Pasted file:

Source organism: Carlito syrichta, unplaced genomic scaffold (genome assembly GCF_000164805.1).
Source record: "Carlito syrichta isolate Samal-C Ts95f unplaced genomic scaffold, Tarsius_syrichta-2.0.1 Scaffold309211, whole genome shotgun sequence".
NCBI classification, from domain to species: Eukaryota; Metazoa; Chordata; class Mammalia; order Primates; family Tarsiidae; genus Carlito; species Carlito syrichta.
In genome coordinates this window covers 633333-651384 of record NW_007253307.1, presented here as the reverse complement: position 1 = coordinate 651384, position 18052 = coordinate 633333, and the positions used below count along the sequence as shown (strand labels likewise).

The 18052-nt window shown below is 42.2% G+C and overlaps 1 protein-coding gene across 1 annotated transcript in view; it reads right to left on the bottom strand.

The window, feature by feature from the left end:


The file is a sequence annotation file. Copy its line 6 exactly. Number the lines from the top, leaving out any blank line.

The window, feature by feature from the left end: